2. Sociocultural Context – Early contexts of disadvantage place a child at probabilistic risk for later conduct problems and that the path is likely to be indirect. Contextual features certainly affect individual differences in conduct problems within a broad society, and these features may be conceptualized at the subcultural, neighborhood, and family levels. Cultural values of defending one’s honor), self-respect), and lack of respect for others have been implicated as risk factors for individual conduct problems, as have cultural norms regarding children’s exposure to harsh physical discipline and television violence. There is compiled population-level and laboratory evidence to argue that a “culture of honor” is responsible for consistently higher rates of violence in the American South than in other geographic regions. Using neighborhood community violence rates as the unit of analysis, implicated the crowded inner city as a context for chronic conduct-problem development. Consistent differences in the distributions of chronic adolescent conduct problems across neighborhoods leave little doubt regarding the correlation between neighborhood factors and conduct problems; only the source and mechanism of these effects are at issue. Schools with high levels of aggression in the classroom are associated with an increased rate of conduct disorder among the children. At the family level, socioeconomic status at birth, indexed by income, occupation, and education of parents, is one of the strongest and most consistent of all risk factors for later conduct problems, throughout the childhood and adolescent years showed that family poverty plays a role in child conduct problems even after neighborhood poverty is controlled. Other family-level sociocultural contexts that represent risk factors for conduct problems include parental divorce, interparental conflict, and being born to a teenage or single parent.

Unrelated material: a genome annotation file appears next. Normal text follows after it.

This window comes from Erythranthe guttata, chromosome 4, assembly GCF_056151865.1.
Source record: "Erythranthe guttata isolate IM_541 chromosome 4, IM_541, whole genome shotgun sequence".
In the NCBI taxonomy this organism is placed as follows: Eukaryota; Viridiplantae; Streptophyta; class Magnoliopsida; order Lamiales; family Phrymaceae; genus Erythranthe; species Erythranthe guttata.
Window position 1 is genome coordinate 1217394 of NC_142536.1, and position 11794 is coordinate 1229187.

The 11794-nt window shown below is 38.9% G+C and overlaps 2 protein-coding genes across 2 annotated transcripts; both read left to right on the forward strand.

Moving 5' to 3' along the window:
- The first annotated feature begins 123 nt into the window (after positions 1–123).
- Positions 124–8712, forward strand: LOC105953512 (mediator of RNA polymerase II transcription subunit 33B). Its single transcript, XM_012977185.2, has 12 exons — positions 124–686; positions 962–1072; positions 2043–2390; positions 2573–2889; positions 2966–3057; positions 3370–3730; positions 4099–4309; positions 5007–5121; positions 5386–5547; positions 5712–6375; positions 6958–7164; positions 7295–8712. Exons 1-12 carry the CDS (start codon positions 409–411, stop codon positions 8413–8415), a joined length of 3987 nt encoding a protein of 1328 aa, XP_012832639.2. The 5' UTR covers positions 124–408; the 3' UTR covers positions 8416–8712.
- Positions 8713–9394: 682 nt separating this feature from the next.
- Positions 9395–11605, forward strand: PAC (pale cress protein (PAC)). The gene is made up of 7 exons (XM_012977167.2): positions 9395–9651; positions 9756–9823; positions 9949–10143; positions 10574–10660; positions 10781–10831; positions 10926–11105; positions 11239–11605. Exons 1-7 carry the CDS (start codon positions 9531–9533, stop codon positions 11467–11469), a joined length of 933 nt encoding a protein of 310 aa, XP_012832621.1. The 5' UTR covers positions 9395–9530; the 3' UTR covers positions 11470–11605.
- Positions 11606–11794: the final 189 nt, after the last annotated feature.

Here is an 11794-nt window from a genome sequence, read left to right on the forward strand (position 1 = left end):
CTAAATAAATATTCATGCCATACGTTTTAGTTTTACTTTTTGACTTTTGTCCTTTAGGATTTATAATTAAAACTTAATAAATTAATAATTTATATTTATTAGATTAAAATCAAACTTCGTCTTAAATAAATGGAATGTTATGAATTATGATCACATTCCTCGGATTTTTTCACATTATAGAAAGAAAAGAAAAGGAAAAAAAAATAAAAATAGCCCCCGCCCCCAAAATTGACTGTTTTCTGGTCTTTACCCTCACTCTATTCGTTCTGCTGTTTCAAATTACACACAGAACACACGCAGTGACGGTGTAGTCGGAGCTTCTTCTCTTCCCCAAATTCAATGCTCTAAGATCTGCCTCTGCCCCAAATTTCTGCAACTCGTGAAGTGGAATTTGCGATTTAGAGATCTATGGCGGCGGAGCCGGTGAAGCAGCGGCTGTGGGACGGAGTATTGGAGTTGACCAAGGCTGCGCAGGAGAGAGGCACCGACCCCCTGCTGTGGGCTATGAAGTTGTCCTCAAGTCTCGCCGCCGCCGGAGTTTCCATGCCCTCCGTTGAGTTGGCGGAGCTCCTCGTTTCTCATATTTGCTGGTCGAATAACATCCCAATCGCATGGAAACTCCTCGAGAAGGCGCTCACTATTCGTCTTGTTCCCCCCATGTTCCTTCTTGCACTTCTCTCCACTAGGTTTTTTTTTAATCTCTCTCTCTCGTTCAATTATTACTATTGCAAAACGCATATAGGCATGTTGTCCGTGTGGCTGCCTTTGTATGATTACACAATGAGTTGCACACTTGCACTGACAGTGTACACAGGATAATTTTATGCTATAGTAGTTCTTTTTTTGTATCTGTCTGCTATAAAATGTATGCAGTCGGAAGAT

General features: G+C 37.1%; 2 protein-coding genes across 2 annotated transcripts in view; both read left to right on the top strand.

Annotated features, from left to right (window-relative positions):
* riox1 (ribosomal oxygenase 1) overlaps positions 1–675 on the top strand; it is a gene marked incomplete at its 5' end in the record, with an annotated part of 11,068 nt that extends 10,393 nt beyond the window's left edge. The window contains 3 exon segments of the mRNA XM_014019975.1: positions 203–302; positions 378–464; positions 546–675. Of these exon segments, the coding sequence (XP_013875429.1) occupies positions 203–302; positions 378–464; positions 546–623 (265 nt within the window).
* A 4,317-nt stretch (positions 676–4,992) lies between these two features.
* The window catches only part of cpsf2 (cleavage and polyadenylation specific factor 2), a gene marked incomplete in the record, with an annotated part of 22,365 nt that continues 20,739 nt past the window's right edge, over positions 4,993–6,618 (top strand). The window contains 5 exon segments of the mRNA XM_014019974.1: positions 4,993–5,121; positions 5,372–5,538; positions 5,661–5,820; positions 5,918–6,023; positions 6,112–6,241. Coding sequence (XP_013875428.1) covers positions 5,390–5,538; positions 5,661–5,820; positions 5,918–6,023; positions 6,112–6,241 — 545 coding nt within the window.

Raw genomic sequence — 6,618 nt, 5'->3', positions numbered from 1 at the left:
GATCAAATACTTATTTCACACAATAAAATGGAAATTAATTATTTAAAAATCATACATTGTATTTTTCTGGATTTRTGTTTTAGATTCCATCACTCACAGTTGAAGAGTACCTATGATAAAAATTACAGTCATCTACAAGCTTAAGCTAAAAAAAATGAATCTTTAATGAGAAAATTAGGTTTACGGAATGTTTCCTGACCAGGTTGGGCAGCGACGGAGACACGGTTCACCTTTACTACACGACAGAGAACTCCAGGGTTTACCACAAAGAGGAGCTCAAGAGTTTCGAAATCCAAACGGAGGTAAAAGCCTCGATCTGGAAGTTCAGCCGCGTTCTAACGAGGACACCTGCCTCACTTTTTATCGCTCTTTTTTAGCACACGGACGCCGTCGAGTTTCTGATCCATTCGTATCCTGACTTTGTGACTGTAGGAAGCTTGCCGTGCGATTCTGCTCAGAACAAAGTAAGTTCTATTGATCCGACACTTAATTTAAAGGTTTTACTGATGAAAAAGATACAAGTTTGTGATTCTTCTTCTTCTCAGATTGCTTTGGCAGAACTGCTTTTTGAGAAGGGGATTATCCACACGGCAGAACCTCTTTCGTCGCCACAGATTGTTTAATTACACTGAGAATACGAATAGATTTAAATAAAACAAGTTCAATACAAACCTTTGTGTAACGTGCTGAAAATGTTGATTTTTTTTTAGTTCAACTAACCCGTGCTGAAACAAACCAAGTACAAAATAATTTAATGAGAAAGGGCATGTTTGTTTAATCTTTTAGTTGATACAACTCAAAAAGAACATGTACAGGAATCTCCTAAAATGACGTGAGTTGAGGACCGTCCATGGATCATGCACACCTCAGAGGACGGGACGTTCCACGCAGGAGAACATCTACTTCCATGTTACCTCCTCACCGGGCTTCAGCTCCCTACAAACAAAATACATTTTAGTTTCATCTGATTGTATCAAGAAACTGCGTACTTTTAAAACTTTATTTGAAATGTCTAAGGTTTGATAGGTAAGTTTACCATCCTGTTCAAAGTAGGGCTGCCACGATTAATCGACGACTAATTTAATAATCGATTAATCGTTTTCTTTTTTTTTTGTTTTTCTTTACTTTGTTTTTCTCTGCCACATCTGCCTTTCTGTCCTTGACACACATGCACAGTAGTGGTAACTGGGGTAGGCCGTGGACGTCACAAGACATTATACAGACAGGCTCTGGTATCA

3. Early Life Experiences – Life experiences that involve harsh treatment, rejection of the self, and failure place a child at probabilistic risk for conduct problems. Early inconsistent and harsh discipline was implicated as a major risk factor for adolescent delinquency. Mothers who negatively reinforced their 4-year-old children’s aversive responses to aversive stimuli by family members were likely to have children who developed chronic conduct problems later. When harsh physical discipline practices cross a boundary to become physical abuse, their effects are especially acute. Lack of warmth between parent and child is another aspect of parenting that contributes incrementally to child antisocial outcomes. Absence of effective prosocial teaching also contributes to the incidence of conduct disorder.
4. Peer Experiences – The amount of exposure that a child has to aggressive peers in day care or preschool is predictive of later child aggressive behavior, perhaps because of modeling effects. Children rejected over a 2-year period were found to be more aggressive and less socially skillful, as rated by teachers, than were children rejected in only one grade. Children’s social rejection by peers in the elementary school grades is a potent risk factor for adolescent conduct problems.